Its southern end would connect to EastLink at Ringwood. It provides the functionality of a traditional orbital motorway section that connects the northern growth area to south-east Melbourne via EastLink.

Of the 26 km length, up to 55 per cent would likely be in tunnel, particularly in significant areas such as the Yarra River.

Good gradelines would also be challenging.

Option D

It would connect with EastLink south of Ringwood and travel east using part of the proposed Healesville Freeway Reserve and travel east to Lilydale.

It would then turn back and head west to the M80 travelling though Bend of Islands and Kangaroo Ground.

D, at about 40km long and with up to 40 per cent tunnel, provides "a longer distance orbital solution using some existing reservations that connect the northern growth area to south-east Melbourne via an eastward orbital route largely outside the Urban Growth Boundary".


Costs are estimated at $200-$300 million per surface road kilometre and $800 million-$1 billion per tunnel kilometre.

According to the planners, A and C are deemed the best congestion reduction performers, with A the pick of the two.

More importantly for the trucking industry is that A is the pick that best aligns "with existing truck patterns in the north-east, and can accommodate the majority of freight trips, including those originating from south of the Eastern Freeway".

It is also said to provide the most suitable grades in tunnels for trucks, the operational and cost impact of which for trucking companies is acknowledged in the report.

This includes for attracting High Productivity Freight Vehicles (HPFVs) as well as others to the route.

Against C is that it fails to "serve truck origins immediately south of the Eastern Freeway.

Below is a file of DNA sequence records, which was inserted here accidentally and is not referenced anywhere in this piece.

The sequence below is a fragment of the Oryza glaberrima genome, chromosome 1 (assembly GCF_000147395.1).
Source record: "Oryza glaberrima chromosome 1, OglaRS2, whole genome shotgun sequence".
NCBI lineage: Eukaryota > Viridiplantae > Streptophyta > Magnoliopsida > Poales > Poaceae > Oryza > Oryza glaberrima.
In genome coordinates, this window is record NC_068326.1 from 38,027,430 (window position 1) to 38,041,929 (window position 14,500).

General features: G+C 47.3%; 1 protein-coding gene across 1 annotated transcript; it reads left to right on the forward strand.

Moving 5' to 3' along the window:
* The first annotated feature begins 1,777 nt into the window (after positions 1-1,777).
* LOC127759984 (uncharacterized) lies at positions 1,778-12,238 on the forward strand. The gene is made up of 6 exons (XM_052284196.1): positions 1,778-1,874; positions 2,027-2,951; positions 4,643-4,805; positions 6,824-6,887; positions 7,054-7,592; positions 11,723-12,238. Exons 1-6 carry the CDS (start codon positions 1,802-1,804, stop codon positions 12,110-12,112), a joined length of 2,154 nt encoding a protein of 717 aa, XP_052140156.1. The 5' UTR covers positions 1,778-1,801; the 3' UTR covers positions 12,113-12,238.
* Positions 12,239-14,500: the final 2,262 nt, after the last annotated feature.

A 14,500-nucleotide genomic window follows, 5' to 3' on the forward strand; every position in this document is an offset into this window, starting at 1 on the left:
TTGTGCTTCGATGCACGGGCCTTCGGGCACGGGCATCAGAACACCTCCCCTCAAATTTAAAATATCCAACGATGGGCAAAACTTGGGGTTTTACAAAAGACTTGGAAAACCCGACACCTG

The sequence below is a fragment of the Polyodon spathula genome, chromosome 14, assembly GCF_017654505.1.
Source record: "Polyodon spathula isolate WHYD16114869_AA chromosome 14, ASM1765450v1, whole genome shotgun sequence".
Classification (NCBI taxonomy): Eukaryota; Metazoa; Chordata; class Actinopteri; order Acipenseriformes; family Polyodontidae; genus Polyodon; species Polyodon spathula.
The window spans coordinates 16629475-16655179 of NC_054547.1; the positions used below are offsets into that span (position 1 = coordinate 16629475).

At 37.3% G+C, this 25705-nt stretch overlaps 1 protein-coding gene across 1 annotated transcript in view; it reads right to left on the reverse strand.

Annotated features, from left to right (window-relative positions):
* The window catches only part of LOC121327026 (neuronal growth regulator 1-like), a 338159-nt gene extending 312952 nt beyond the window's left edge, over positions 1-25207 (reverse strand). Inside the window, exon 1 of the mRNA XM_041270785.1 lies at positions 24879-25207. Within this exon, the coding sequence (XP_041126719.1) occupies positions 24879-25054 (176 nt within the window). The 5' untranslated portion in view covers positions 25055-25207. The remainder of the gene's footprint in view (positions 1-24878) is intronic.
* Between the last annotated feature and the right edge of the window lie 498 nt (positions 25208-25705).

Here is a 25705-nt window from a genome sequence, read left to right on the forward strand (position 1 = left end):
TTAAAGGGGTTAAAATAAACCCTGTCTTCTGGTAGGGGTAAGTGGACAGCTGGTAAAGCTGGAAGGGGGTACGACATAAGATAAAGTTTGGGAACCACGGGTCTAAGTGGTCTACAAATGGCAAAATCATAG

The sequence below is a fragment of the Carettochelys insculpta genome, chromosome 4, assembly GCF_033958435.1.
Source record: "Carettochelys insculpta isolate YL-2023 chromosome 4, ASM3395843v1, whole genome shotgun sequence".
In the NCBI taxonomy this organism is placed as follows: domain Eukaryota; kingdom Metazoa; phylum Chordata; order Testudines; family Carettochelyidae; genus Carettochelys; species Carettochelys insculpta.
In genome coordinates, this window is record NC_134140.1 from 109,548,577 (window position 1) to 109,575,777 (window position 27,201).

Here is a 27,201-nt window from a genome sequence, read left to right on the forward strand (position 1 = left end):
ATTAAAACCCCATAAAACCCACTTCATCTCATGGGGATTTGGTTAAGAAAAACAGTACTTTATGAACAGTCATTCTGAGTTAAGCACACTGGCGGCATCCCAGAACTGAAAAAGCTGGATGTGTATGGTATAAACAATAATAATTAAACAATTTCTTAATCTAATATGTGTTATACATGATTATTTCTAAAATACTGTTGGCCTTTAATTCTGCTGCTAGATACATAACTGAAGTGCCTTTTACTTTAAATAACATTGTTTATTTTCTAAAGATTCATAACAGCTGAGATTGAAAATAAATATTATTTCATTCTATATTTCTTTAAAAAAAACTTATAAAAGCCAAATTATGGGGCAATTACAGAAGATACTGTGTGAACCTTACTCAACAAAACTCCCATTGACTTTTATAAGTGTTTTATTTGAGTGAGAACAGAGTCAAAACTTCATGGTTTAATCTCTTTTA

"The alignment generally meets the standard for trucks except in one location, with some grade issues."

Option A also performs best on a freight efficiency front and is expected to deliver significant travel time improvement between key freight locations in the north-east.

Some potential is seen for integration with the over-dimensional load and placarded load networks.

The other three options rate poorly or very poorly here.

Option A rates an estimated travel time savings between M1 and M80 in 2031 of 16-19 minutes with the rest two-thirds less efficient or lower.

It also rates best for protecting the environment, culture, heritage and open spaces.

Further work is being done to better understand the impact North East Link may have on truck movements in Melbourne’s north-east, including:

  • Refinement of the traffic modelling to better estimate the number of trucks remaining on local roads following construction of North East Link
  • Investigating the outcomes and key learnings of the recent trial of the truck bans in Melbourne’s north-east
  • Analysis of future trends and technologies that will impact on freight trips such as the use of autonomous trucks, the increasing usage of on-line shopping and just in time delivery.
  • Truck surveys to better understand truck origin-destination movements and volumes throughout the north-east
  • Consultation with the freight and logistics industry and community groups to understand issues in the area and future freight needs
  • Further development of the strategic traffic model to replicate the complex truck trip patterns in the area
  • Additional and more refined analysis and research will allow NELA to further analyse the potential benefits provided by North East Link in removing freight movements from residential roads in the north-east.

The technical summary can be found here.